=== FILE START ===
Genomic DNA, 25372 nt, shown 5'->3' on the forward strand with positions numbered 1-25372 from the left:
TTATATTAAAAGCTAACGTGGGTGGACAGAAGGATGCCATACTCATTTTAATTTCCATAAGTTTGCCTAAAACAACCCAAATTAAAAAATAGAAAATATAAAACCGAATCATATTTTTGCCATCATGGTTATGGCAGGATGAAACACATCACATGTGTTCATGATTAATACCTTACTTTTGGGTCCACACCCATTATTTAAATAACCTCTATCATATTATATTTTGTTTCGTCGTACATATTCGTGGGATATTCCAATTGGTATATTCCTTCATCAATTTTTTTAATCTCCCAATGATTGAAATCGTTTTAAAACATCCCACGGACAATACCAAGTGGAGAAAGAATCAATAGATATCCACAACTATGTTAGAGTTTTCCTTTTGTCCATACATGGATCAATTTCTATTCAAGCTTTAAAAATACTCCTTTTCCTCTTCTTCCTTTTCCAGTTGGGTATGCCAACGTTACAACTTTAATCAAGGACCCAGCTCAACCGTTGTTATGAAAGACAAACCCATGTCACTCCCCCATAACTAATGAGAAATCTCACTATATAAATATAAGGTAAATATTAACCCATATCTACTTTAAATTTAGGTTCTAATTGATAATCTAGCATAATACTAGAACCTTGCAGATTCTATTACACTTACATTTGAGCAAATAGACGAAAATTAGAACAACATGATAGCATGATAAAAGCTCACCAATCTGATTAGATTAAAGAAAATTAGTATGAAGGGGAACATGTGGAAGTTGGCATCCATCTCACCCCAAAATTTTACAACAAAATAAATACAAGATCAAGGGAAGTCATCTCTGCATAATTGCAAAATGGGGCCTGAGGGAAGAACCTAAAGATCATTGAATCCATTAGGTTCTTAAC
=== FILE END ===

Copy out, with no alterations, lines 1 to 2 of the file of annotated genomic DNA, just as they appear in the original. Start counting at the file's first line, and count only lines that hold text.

Genomic DNA, 25372 nt, shown 5'->3' on the forward strand with positions numbered 1-25372 from the left:
TTATATTAAAAGCTAACGTGGGTGGACAGAAGGATGCCATACTCATTTTAATTTCCATAAGTTTGCCTAAAACAACCCAAATTAAAAAATAGAAAATATAAAACCGAATCATATTTTTGCCATCATGGTTATGGCAGGATGAAACACATCACATGTGTTCATGATTAATACCTTACTTTTGGGTCCACACCCATTATTTAAATAACCTCTATCATATTATATTTTGTTTCGTCGTACATATTCGTGGGATATTCCAATTGGTATATTCCTTCATCAATTTTTTTAATCTCCCAATGATTGAAATCGTTTTAAAACATCCCACGGACAATACCAAGTGGAGAAAGAATCAATAGATATCCACAACTATGTTAGAGTTTTCCTTTTGTCCATACATGGATCAATTTCTATTCAAGCTTTAAAAATACTCCTTTTCCTCTTCTTCCTTTTCCAGTTGGGTATGCCAACGTTACAACTTTAATCAAGGACCCAGCTCAACCGTTGTTATGAAAGACAAACCCATGTCACTCCCCCATAACTAATGAGAAATCTCACTATATAAATATAAGGTAAATATTAACCCATATCTACTTTAAATTTAGGTTCTAATTGATAATCTAGCATAATACTAGAACCTTGCAGATTCTATTACACTTACATTTGAGCAAATAGACGAAAATTAGAACAACATGATAGCATGATAAAAGCTCACCAATCTGATTAGATTAAAGAAAATTAGTATGAAGGGGAACATGTGGAAGTTGGCATCCATCTCACCCCAAAATTTTACAACAAAATAAATACAAGATCAAGGGAAGTCATCTCTGCATAATTGCAAAATGGGGCCTGAGGGAAGAACCTAAAGATCATTGAATCCATTAGGTTCTTAAC